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In September, Missouri lawmakers are expected to reconvene for a special session aimed at passing a jobs creation package to promote economic development. Legislation that increases corporate tax exemptions and general business incentives, though deeply flawed as policy, isn’t a novel concept.  Yet, leaders in Jefferson City are expected to do more than simply give money to corporations: lawmakers are actually planning to pay for these giveaways by revoking property tax credits for elderly and disabled renters.

The Associated Press reports that the legislation “would authorize tax breaks to attract international shippers to Lambert-St. Louis International Airport…. It also would create incentives for science and technology companies, computer-based data storage centers and big-time amateur sporting events. And it would revamp existing programs so Missouri could offer incentives to retain companies being enticed by other states – a provision particularly intended counteract Kansas’ efforts to lure companies from Kansas City, Mo.”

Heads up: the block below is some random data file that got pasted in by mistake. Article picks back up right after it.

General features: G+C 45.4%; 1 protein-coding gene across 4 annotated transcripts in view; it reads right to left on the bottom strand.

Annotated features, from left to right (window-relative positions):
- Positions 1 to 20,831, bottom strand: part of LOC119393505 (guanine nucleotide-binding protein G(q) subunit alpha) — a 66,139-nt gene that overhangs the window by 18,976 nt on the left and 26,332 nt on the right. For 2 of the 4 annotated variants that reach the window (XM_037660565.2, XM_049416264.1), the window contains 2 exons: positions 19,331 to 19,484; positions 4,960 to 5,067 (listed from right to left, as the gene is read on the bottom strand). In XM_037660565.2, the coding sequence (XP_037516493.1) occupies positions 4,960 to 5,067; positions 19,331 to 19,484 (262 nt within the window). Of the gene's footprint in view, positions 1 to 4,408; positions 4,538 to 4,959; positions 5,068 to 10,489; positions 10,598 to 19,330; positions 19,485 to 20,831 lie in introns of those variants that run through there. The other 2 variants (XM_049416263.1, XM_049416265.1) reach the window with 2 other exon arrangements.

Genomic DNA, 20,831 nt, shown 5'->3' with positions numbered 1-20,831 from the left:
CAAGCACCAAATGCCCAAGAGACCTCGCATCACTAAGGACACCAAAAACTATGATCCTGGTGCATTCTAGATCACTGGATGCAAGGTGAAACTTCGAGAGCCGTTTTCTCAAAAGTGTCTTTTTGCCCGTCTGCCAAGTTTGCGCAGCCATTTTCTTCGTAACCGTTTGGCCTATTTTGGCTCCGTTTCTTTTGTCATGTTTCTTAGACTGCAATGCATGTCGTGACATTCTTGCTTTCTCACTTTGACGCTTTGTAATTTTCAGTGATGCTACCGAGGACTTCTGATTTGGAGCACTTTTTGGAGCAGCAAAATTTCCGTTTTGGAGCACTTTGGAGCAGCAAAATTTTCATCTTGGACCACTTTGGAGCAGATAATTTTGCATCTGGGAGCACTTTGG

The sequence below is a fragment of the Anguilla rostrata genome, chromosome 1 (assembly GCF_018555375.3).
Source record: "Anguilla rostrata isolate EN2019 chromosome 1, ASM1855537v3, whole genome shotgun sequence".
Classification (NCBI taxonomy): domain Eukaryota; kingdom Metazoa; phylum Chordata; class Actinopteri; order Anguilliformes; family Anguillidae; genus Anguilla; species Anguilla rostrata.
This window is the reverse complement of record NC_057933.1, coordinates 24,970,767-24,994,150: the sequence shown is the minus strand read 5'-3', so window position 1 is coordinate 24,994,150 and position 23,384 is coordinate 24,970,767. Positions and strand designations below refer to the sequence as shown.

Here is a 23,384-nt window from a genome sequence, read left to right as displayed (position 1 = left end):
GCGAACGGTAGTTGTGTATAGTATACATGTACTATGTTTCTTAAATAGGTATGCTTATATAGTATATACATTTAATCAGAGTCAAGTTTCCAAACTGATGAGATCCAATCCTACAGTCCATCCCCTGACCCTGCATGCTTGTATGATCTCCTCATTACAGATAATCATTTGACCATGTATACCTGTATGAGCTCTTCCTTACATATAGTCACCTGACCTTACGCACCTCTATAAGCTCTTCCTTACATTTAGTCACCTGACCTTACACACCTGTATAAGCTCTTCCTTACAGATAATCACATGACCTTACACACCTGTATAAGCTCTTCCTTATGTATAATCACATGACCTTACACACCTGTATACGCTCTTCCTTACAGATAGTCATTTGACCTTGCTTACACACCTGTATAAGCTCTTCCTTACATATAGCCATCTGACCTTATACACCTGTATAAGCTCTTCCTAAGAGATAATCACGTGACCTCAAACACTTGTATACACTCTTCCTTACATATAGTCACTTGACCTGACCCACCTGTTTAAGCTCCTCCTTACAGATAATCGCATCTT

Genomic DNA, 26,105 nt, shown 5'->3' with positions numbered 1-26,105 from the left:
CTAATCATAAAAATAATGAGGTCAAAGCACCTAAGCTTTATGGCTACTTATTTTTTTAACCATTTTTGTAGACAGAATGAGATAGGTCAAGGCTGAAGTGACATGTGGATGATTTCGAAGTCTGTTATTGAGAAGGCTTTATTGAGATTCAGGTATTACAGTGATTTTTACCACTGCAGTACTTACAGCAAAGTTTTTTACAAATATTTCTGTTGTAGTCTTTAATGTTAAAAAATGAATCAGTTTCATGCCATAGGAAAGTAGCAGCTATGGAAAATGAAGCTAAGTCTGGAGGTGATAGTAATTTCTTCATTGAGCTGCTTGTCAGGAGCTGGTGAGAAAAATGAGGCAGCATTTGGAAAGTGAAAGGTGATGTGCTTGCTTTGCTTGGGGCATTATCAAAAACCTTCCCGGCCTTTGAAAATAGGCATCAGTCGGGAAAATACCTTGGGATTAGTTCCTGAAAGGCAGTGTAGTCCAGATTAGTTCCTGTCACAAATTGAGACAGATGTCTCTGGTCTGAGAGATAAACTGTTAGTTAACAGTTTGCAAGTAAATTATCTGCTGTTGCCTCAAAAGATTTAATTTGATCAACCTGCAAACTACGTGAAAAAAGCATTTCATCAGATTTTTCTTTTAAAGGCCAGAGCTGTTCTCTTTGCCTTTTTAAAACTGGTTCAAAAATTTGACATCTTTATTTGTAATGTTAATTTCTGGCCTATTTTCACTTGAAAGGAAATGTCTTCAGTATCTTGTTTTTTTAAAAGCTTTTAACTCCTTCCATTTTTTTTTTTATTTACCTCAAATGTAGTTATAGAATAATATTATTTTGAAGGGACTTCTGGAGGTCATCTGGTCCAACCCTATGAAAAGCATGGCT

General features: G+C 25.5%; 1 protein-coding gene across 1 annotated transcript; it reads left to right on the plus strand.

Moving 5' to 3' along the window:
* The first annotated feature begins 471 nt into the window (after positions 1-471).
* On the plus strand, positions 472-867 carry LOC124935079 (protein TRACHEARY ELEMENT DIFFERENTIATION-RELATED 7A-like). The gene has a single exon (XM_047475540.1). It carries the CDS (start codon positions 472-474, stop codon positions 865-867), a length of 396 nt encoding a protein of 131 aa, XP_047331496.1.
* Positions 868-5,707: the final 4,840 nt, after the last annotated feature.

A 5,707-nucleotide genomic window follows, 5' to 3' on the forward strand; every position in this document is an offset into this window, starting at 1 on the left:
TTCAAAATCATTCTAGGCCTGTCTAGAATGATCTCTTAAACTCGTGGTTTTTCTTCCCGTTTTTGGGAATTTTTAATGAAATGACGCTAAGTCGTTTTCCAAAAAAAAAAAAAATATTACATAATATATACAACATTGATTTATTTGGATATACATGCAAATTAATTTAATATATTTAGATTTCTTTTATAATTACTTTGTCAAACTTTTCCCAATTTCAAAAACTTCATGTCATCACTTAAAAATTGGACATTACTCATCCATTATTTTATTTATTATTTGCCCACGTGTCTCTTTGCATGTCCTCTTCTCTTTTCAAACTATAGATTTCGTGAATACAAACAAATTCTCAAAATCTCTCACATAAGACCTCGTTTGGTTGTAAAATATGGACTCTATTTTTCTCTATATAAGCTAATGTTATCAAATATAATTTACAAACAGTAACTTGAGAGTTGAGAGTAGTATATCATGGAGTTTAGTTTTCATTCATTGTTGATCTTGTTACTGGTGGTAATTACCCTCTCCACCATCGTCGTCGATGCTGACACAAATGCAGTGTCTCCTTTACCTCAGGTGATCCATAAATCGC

Of course, there is little evidence that these giveaways will actually produce jobs for Missourians, or expedite business decisions to expand in the Show Me State.

But, it’s been demonstrated repeatedly that programs like low income property tax circuit breakers, which mitigate the cost of property taxes, do produce results – and make an enormous difference in the budgets of low income folks.

Missouri lawmakers should take a serious step back and reexamine their intentions.  Taking property tax credits away from elderly renters to pay for dubious breaks for corporations isn’t a legacy lawmakers can feel proud of.

Photo via Tim 7423 Creative Commons Attribution License 2.0